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14 “Listen to this, Job; stop and consider God’s wonders. 15 Do you know how God controls the clouds and makes his lightning flash? 16 Do you know how the clouds hang poised, those wonders of him who has perfect knowledge? 17 You who swelter in your clothes when the land lies hushed under the south wind, 18 can you join him in spreading out the skies, hard as a mirror of cast bronze? Job 37:14-18 (New International Version)
Job’s friends pepper their misleading message with kernels of truth. Here Elihu reminds Job that God works in mysterious ways by pointing out the inscrutability of nature.
In a situation beyond our control, sometimes we can do nothing but throw up our hands. Imagine the emotions that overwhelmed the people of San Francisco in the wake of the 1906 earthquake.
When would they listen? Dennis Sullivan had 320 horses to pull the trucks, and dozens of dogs to sound the alarm, but as San Francisco’s fire chief, he felt the critical need for a saltwater supplement to the city’s limited freshwater supply. Sullivan couldn’t forget the previous six times the city had burned, and he knew that just seven years earlier, his men had been unable to stop a raging fire in a local hotel. In 1905, the National Board of Fire Underwriters’ Committee declared the city to have a perfectly acceptable level of preparedness. The one man who felt strongly otherwise was about to realize his worst fears: the largest earthquake the city had ever experienced.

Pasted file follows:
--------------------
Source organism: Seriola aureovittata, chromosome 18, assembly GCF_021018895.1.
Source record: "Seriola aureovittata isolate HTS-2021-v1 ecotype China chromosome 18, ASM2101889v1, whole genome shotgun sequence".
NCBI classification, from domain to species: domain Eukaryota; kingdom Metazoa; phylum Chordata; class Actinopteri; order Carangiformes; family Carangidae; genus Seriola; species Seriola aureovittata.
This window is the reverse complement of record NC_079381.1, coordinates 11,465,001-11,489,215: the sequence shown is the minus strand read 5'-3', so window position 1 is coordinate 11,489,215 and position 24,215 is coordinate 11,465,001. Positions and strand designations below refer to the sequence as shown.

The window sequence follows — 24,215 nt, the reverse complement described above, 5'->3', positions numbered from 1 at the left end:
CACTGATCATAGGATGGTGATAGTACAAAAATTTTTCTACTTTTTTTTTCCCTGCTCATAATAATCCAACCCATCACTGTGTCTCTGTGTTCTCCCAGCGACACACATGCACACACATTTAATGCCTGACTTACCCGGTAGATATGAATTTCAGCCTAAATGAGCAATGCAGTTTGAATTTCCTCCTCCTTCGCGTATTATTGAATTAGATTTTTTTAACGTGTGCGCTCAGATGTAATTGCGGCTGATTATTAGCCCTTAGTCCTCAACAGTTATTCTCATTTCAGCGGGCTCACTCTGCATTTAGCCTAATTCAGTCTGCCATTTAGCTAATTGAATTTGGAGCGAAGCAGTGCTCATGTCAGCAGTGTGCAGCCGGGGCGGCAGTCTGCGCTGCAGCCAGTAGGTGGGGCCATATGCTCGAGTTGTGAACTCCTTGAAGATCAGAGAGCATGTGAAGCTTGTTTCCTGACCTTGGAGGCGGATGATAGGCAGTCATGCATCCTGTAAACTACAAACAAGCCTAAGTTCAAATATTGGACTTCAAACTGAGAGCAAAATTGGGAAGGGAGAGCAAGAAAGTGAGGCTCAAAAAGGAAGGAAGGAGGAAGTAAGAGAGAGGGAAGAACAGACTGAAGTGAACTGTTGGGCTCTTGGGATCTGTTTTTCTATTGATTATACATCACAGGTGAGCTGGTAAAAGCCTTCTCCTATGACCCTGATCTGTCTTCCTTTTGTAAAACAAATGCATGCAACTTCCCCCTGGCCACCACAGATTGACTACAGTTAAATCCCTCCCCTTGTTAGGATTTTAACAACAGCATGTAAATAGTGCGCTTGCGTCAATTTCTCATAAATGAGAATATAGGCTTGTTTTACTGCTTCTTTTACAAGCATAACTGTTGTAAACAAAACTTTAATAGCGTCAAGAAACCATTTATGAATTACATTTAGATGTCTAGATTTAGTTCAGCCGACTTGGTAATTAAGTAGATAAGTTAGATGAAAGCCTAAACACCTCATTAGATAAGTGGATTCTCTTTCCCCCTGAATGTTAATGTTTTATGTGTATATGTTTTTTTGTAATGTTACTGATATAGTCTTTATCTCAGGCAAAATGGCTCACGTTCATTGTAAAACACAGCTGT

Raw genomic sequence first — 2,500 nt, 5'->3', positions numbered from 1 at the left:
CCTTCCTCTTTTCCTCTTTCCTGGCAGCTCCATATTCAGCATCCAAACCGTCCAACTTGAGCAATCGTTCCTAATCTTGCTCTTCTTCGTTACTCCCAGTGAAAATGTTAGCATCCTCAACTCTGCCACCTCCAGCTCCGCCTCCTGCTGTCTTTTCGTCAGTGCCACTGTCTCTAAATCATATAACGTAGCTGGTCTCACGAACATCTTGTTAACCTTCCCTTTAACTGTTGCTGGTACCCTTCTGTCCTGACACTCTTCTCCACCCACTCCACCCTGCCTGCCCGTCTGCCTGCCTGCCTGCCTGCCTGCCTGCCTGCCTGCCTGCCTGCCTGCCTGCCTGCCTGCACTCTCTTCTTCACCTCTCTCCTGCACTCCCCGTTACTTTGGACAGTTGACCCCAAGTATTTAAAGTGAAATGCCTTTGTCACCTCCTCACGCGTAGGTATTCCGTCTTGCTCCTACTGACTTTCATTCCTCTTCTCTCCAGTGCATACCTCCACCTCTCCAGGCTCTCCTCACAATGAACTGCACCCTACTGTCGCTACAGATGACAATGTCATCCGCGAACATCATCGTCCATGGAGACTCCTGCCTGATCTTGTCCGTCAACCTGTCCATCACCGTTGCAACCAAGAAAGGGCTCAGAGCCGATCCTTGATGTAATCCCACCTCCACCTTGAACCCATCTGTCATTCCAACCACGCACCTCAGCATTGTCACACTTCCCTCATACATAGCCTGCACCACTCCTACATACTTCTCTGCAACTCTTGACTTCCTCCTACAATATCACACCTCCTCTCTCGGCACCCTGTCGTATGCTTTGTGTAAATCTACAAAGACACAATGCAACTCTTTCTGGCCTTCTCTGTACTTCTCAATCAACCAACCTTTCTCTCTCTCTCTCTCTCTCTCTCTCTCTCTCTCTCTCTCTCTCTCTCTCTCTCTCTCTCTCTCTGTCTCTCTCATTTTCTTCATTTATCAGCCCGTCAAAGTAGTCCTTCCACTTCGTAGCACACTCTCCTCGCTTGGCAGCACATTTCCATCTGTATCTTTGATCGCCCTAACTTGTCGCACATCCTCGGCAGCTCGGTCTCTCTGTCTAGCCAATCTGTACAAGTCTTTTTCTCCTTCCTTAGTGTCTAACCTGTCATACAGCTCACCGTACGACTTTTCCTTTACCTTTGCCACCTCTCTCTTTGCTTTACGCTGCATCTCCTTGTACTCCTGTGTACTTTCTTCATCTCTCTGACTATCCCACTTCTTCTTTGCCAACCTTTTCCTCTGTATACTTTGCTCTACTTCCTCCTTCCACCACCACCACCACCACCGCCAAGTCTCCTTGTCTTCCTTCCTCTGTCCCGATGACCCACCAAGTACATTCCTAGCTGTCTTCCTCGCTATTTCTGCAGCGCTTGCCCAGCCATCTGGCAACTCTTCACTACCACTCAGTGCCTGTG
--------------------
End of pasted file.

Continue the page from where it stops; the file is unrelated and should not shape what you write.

On April 18, Sullivan and his wife slept at the firehouse. Later that morning he was scheduled to testify before the mayor in federal court concerning his warnings about the city’s low level of preparedness. But that chance never came. At 5:12 a.m., a 7.9-magnitude earthquake rocked the town awake, sending thousands instantly to their deaths as buildings ripped in half and bridges collapsed. Thousands more died in the fires that swept across the city for the next four days. The dome of the California Hotel crashed through the fire station, and Sullivan fell three stories into the chasm that opened up beneath him. He died four days later, within the burning city he had staunchly fought to protect.
The earthquake shook a 375,000-square-mile area, knocking down millions of trees and any buildings close to the fault line. The quake not only left San Francisco without its fire chief but also destroyed two of the water mains connecting the fire water supply to the city. Ultimately, the quake cast the city’s inadequacies back on itself with unimaginable force.
What comfort do we have in the midst of incomprehensible events?
What have you been putting off that you want to do before it is too late?